Thursday, July 22, 2010

The Russian space agency, Roskosmos, is putting the finishing touches to the design of a spacecraft, which could carry the nation's cosmonauts into sp

The Russian space agency, Roskosmos, is putting the finishing touches to the design of a spacecraft, which could carry the nation's cosmonauts into space in the coming decades.

Russian officials revealed details about the craft at the Farnborough Air Show.

The work is a culmination of a multi-year effort to define the architecture of a replacement to Russia's 40-year-old Soyuz spacecraft.

With the upcoming retirement of the US space shuttle, Russian ships could, for several years at least, be the only means of taking humans into space.

This would include any American and European astronauts travelling to the International Space Station (ISS).

According to officials at RKK Energia, Russia's chief contractor in manned spaceflight, the agency plans to make the final decision on all critical elements of the new ship's architecture at the beginning of August.

Design pedigree

The company's engineers told BBC News that Roskosmos was expected to convene a special meeting of its key experts to finalise a detailed review of the preliminary design.

"We submitted the preliminary design to the agency and received feedback, which included some criticism," the first vice president of RKK Energia, Nikolai Zelenshikov, told BBC News. "We are ready to address all these issues."

Roskosmos awarded the research and development project for the future spacecraft to RKK Energia last year.

The company's roots can be traced back to the design bureau that launched the first Sputnik in 1957 and put the first man in space in 1961.

RKK Energia completed its research and development work on the future craft and submitted it to Roskosmos in April of this year.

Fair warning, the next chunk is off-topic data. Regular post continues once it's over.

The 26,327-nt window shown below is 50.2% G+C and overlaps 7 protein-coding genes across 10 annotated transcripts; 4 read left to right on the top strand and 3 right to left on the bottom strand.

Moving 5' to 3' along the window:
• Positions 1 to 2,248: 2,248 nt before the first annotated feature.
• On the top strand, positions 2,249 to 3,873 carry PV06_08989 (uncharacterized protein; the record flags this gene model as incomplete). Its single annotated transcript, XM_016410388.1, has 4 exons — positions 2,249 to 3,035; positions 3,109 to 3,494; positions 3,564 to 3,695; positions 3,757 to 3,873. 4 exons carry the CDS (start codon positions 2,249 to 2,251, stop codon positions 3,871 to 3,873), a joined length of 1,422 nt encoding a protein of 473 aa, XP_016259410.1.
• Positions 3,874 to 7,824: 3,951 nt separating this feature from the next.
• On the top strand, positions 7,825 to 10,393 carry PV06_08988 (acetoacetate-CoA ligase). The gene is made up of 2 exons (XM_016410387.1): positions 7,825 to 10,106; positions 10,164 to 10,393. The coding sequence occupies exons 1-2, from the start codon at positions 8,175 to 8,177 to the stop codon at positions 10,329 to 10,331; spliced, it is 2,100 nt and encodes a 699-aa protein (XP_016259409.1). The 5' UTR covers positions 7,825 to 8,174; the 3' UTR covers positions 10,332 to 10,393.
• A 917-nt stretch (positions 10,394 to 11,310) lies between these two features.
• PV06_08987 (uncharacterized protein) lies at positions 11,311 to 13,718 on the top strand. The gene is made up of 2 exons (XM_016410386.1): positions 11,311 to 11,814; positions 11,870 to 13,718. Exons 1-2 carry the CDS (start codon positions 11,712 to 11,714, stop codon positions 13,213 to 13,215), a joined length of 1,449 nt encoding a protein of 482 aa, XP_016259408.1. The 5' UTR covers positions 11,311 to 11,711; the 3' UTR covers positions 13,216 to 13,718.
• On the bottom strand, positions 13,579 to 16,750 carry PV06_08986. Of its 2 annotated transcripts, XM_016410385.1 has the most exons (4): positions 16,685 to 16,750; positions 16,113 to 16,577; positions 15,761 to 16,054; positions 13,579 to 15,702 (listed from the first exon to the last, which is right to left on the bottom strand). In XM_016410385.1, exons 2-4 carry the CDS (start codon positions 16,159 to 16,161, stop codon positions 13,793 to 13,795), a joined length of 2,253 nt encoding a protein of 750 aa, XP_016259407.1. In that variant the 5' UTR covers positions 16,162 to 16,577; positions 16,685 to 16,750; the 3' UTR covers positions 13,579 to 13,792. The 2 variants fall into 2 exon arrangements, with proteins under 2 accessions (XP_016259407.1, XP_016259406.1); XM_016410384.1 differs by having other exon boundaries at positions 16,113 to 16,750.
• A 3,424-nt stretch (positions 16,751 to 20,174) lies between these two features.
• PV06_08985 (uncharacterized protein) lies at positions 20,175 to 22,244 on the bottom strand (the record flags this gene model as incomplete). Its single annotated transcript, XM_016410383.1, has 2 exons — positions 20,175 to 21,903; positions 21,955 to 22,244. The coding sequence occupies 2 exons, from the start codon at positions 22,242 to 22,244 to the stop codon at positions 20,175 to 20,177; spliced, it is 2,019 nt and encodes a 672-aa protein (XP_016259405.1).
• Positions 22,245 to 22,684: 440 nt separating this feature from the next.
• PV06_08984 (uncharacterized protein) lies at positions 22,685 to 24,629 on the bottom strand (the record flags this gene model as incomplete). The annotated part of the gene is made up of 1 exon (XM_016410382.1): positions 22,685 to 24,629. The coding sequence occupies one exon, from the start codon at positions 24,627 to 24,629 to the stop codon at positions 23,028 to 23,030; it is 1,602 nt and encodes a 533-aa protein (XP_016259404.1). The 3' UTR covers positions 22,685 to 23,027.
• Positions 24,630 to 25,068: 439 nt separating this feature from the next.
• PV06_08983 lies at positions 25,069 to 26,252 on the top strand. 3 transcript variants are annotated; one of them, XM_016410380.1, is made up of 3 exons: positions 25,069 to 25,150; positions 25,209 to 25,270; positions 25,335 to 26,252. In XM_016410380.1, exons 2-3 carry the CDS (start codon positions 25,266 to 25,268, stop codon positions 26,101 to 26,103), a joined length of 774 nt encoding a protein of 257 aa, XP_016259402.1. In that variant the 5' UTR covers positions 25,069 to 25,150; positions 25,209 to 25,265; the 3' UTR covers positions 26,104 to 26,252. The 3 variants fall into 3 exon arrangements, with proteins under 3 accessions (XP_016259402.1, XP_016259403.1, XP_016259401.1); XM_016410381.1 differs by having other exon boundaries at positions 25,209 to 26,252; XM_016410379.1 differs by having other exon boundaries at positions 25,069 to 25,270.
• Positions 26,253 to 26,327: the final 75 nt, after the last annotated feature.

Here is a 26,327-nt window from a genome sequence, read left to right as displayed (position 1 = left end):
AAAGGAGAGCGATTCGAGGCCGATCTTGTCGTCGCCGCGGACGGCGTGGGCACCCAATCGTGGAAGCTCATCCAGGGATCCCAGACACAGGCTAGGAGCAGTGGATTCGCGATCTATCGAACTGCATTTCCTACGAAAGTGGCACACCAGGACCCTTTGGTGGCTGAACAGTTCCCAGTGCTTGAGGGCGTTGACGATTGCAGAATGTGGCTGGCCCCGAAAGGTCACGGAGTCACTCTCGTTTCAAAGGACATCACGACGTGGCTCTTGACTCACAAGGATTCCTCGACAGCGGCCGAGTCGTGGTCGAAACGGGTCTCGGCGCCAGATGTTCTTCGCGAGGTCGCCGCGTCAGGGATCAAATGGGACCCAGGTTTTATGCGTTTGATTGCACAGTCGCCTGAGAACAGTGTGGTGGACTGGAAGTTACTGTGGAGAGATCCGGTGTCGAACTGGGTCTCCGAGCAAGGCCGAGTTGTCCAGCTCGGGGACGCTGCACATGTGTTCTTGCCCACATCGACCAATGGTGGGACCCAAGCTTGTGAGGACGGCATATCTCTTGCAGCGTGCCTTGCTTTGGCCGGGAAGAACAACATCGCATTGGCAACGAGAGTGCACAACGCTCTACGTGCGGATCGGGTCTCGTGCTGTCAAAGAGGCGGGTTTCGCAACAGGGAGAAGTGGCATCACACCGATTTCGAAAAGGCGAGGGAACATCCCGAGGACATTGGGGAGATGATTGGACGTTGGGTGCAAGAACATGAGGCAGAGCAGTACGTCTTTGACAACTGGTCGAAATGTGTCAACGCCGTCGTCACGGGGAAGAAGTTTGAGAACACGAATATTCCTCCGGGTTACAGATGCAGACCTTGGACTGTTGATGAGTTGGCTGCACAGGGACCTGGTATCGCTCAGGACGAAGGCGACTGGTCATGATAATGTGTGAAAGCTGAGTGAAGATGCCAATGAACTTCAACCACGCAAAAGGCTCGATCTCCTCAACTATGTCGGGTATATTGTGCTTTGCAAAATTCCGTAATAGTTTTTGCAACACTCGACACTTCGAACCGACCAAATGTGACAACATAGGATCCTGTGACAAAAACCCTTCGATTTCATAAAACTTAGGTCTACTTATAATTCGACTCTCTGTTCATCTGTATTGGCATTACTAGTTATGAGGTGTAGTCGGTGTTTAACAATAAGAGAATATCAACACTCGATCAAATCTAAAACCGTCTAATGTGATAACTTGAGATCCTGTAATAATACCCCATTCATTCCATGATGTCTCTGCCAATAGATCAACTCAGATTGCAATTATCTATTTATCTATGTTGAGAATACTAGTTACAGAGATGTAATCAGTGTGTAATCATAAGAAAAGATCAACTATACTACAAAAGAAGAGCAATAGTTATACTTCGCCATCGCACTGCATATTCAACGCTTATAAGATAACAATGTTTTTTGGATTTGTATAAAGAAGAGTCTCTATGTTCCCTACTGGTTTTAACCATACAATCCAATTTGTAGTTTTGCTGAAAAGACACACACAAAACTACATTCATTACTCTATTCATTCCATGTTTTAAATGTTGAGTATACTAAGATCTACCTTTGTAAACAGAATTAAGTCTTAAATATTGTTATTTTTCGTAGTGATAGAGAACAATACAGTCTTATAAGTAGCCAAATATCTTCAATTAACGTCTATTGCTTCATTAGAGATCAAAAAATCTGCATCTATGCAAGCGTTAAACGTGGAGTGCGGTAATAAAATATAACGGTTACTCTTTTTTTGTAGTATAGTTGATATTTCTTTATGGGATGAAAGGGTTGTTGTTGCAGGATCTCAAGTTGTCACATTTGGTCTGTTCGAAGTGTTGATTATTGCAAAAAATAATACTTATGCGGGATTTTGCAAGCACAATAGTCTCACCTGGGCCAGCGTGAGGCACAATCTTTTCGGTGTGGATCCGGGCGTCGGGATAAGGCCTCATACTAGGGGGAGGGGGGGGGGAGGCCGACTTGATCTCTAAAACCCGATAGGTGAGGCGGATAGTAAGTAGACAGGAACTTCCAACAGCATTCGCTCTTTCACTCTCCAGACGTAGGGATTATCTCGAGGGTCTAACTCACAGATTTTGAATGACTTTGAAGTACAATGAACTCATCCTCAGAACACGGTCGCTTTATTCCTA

Despite satisfying tough requirements set by the agency, the project caused controversy within the Russian space industry.

The company's decision to rely exclusively on solid-propellant engines for landing of a capsule with six cosmonauts onboard attracted particular criticism. Much of this came from TsNIIMash research institute, the agency's think tank, which traditionally evaluates and certifies the nation's rocket and space systems.

All previous Russian spacecraft, including Soyuz, used parachutes as the main system for soft landing.

To make its case, RKK Energia took the unusual step - at a preliminary design stage - of ordering the construction of an experimental propulsion system.

A non-flying prototype was intended to demonstrate that controlling unruly solid propellant would be possible during landing. According to sources within the Russian space industry, a test system was built by missile developers, who used similar technology in classified designs.

According to sources at RKK Energia, engineers retained the rocket-powered landing in the preliminary design of the ship. They left it to the agency to make the difficult decision about whether to certify the exotic system for flight, or to request a change.

Ultimately, the company added a parachute as an emergency landing system. Russian sources said that much more experimental work and funding would be required to prove that solid propellant could be safely used for a manned landing.

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